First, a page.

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Mr. Edward Fritts
September 4, 2002
Madame Chair and Members of the Subcommittee, thank you for inviting me to testify today in support of this legislation on behalf of the National Association of Broadcasters. Let me especially thank the Chair and Senator Hutchison for their leadership on this issue. As we have seen in recent weeks, the issue has never been more relevant.
We're pleased that colleagues in our industry developed this plan as a response to tragic abduction and murder. Since then, broadcasters have continued to play a central role in the AMBER Plan. We are pleased today to continue that role by announcing our support for the "National AMBER Alert Network Act of 2002". We believe the legislation could significantly accelerate adoption of AMBER Plans throughout the country.
The voluntary AMBER Plan harnesses cooperation between local stations and law enforcement to aid in the recovery of abducted children. To date, the program has successfully brought 30 children home.
Although every Plan is unique to its community, there are 3 basic criteria that are met before an Alert is activated. First, law enforcement confirms a child has been abducted. Second, law enforcement affirms that the circumstances surrounding the abduction indicate that the child is in danger of serious bodily harm. Lastly, there must be enough descriptive information about the child, abductor, or a suspect's vehicle to make an immediate broadcast alert productive.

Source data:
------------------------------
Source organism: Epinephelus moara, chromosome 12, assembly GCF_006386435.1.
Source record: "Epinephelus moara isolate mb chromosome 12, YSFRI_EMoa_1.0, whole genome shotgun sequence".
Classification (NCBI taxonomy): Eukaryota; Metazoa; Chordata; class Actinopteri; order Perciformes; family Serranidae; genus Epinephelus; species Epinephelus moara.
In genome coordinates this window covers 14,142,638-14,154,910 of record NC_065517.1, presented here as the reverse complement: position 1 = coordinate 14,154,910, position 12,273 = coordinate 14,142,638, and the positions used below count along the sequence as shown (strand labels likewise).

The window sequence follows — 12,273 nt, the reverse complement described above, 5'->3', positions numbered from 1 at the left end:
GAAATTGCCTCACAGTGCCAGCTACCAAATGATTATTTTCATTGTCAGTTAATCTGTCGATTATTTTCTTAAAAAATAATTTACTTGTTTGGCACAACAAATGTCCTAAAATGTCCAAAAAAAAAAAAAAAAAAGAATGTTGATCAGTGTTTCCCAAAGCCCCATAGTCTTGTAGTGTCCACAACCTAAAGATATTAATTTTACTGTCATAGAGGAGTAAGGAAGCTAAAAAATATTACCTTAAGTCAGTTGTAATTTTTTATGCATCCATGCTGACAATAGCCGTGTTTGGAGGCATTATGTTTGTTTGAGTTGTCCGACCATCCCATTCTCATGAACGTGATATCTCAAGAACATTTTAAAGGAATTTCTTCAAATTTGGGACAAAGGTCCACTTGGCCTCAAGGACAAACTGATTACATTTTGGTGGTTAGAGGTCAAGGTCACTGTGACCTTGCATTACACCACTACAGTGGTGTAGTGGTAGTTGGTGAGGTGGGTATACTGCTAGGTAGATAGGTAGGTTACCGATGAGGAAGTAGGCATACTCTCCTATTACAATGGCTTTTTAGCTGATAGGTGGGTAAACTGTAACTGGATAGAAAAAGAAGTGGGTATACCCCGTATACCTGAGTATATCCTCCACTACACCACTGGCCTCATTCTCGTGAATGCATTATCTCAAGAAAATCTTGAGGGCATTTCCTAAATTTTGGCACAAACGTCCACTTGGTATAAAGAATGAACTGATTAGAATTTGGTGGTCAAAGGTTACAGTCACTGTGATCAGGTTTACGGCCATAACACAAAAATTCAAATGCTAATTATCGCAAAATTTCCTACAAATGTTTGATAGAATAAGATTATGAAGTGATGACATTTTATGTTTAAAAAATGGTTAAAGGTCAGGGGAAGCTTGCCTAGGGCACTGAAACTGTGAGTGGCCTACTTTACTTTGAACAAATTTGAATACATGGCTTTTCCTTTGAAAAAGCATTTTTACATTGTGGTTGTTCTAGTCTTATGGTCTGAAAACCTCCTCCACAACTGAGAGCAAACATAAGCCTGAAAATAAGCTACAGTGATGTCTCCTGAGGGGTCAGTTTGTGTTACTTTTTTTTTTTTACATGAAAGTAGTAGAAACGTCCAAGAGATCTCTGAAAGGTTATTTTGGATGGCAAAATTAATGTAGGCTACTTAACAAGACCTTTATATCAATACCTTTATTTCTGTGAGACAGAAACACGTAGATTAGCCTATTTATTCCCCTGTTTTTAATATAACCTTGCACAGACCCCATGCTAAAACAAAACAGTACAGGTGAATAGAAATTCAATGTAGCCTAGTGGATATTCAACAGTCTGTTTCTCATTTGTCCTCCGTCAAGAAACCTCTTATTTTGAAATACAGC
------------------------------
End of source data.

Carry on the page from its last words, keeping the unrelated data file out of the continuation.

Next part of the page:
Our partners at the National Center for Missing and Exploited Children have the statistical evidence to back this up: in cases of abduction, time is absolutely critical. As such, it only makes sense that we use our ability to assist law enforcement in the safe recovery of abducted children.
Recognizing the value of the AMBER Plan, in 2001 NAB partnered with the Center and with the Department of Justice to develop an "AMBER kit" which was distributed to law enforcement units and broadcast stations nationwide in order to expand the Plan's reach. When we began this effort last fall, there were twenty-seven AMBER Plans in place. Today, fifty-five communities, states, and regions have Plans and we expect more systems to be rolled out by year's end.
I believe the AMBER Plan is especially significant because its growth and success have exemplified the twin traditions that have historically guided our industry: namely localism and our commitment to voluntary public service.
Again Madame Chair, our industry is proud today to endorse this legislation. However, anyone who has been in Washington for any length of time knows that good bills can be poorly implemented. I would like to touch upon three principles that have guided the AMBER Plan in the past and must continue to do so.
First, broadcasters are central to the plan because of our ability to disseminate information on a moment's notice.
Second, the AMBER Plan remains voluntary and flexible, thereby allowing local law enforcement to work closely with local stations to most effectively serve communities.
Third, it is critical that the Plan continue to be used only in cases of abduction where there is imminent threat of harm.
Let me reemphasize: we stand ready to work with you closely as this legislation moves through Committee and the entire Congress.
Someone once said, "Children are the flowers of life." As a father and grandfather myself, I could not agree more. Protecting the most vulnerable of our society - children--must be a top priority for all of us.
Thank you again for having me and I look forward to answering your questions.